ERBIL, Iraq — A young Kurdish fighter who introduces himself only as Akram mans a checkpoint to get into this northern Iraqi city, the afternoon heat rising from the pavement. He and his friend crack jokes and smoke cigarettes to make the long shift in the 100-degree heat go faster. And every so often, a few cars drive up, some with washing machines and satellite dishes strapped to their roofs, others with chickens fluttering in their trunks.
The day is relatively normal for the soldiers, despite the fact that the military checkpoint in Mosul just 500 meters away has been taken over by the Islamic State in Iraq and Syria, an ultra-extremist group the international community is calling the world’s most ferocious terrorists.
ISIS launched a surprise attack earlier this week to take over several Iraqi cities, including Mosul — capturing its banks, prisons, official buildings and military checkpoints and bases. Not only is the group reportedly $425 million richer after looting Mosul’s central bank, it has also claimed most of the U.S. equipment, weaponry and vehicles the Iraqi army left behind when it fled the city. Its fighters are moving south toward Baghdad with eyes on establishing an Islamic caliphate stretching across Iraq, Syria and Lebanon.
But right now, there is no violent action on the road leading from Mosul to this city in Iraq’s semi-autonomous Kurdish region, unlike other areas in Iraq. And while many of those who fled Mosul say the group is out to terrorize and conquer, others say ISIS is treating civilians well and that they have crossed the ISIS-controlled checkpoint with ease. They say they prefer the group to Shiite Prime Minister Nouri al-Maliki and his government, which they see as violent and alienating to the country’s Sunni minority.
The Kurdish flag flies at a checkpoint in northern Iraq just 500 meters from an ISIS checkpoint in Mosul.
“The insurgents have taken Mosul, but their actions are calm,” said Arshad, an English teacher who only gave his first name for safety precautions. He said he’s leaving Mosul not because he’s afraid of ISIS, but rather because he fears the Iraqi government will bomb the city to eradicate the group. “There’s no violence [by ISIS] — it shocked us.”
Yousef El Eskandar, a middle-aged man who said he was heading into Erbil to buy a car — not to flee — said that ISIS is “liberating Muslims.”
“They are people of Mosul — not ISIS. They want to liberate Iraq from the tyranny of Maliki,” he said.
Yet for many of the thousands of Mosul residents who fled to Erbil, ISIS is known only for its brutal track record and violent reputation. On Friday, the United Nations warned of war crimes committed by the group, saying that it executed at least 30 Mosul residents believed to be working with the Iraqi police and security forces. The U.N. also said there are reports of women committing suicide after being raped by ISIS militants or forced into marriage. ISIS has claimed on Twitter that it killed 1,700 Shia soldiers in the city of Tikrit, though the report is unconfirmed.
Much of the international community, including the United States, is panicking over the possibility of Iraq spiraling into another bloody sectarian conflict. The ISIS takeover has caused many former Mosul residents to declare that they’ll never return if the extremist militants maintain control over their city.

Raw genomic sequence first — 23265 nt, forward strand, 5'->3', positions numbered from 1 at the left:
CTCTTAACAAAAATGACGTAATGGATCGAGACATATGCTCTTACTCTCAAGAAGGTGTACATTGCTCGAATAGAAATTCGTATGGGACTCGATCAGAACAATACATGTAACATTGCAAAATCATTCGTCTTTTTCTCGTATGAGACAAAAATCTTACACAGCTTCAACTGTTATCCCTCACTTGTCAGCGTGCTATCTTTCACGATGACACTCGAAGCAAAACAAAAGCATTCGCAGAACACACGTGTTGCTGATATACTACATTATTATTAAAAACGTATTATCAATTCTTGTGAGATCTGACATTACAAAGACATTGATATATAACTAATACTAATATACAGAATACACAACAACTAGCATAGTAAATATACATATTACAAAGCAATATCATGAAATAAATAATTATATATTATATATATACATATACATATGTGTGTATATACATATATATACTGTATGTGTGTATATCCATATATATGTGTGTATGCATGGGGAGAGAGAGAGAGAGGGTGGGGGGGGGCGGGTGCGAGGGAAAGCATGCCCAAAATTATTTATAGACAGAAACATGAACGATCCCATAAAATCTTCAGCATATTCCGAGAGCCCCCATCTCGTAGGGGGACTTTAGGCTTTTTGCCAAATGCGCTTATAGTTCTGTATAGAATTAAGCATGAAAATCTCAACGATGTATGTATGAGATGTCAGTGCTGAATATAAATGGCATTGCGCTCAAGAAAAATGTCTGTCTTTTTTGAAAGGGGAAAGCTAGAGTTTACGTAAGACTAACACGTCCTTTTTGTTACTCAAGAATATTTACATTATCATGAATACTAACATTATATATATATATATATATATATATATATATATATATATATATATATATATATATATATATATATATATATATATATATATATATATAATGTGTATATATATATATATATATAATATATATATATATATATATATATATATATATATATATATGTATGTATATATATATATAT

A woman named Leyla, who declined to give her last name out of safety fears, fled with her young son several days ago and now lives in a small makeshift camp near Erbil for internally displaced Iraqis. She has no kind words for the group she says killed her brother, a local journalist in Mosul, nine months ago.
“I hate them,” she said as friendly volunteers passed out food to hungry families. “They aren’t Muslims. They kill people based on identification,” she added, referring to the militant group’s harsh interpretation of Sunni Islam and low tolerance for other beliefs.
A man living in the camp who goes by Mohamed said that ISIS is made up of terrorists. “All they want is to get power by violence,” he said while holding on tightly to his barefoot toddler’s hand.
While many of the former Mosul residents are gearing up for what could be a long, bloody battle, the Kurdish Peshmerga — the highly trained fighting forces of Iraqi Kurdistan — say they don’t expect a fight with ISIS over Erbil, even though Kurds are currently fighting the group in the oil-rich city of Kirkuk. There’s an “unspoken agreement” that neither side will start a fight near Erbil, they say, because the Kurds are focused on holding their territory, not fighting ISIS for Mosul.
Iraqi police and soldier uniforms lay strewn about outside a Kurdish checkpoint near Mosul after ISIS captured the city and the soldiers fled.
The soldiers laugh at the idea of ISIS taking over Erbil. It’s “out of the question,” they said, mocking the Iraqi forces for fleeing Mosul in the dead of night, leaving their military uniforms, equipment, and even underpants in the dirt next to the Kurdish checkpoint.
Mahmoud Ahmed Hussein, a Kurdish brigadier general in charge of the city’s military checkpoint and base, doesn’t think they’ll have to confront ISIS, but he said his men are ready to fight to the death to defend their homeland, if need be.
“The international community calls [ISIS] terrorists. But right now, they changed their strategy,” he said to a room full of senior Peshmerga officers, alluding to what he described as a shift from violent tactics to a more tolerant rule in order to gain support. “It’s not in their benefit to kill people.”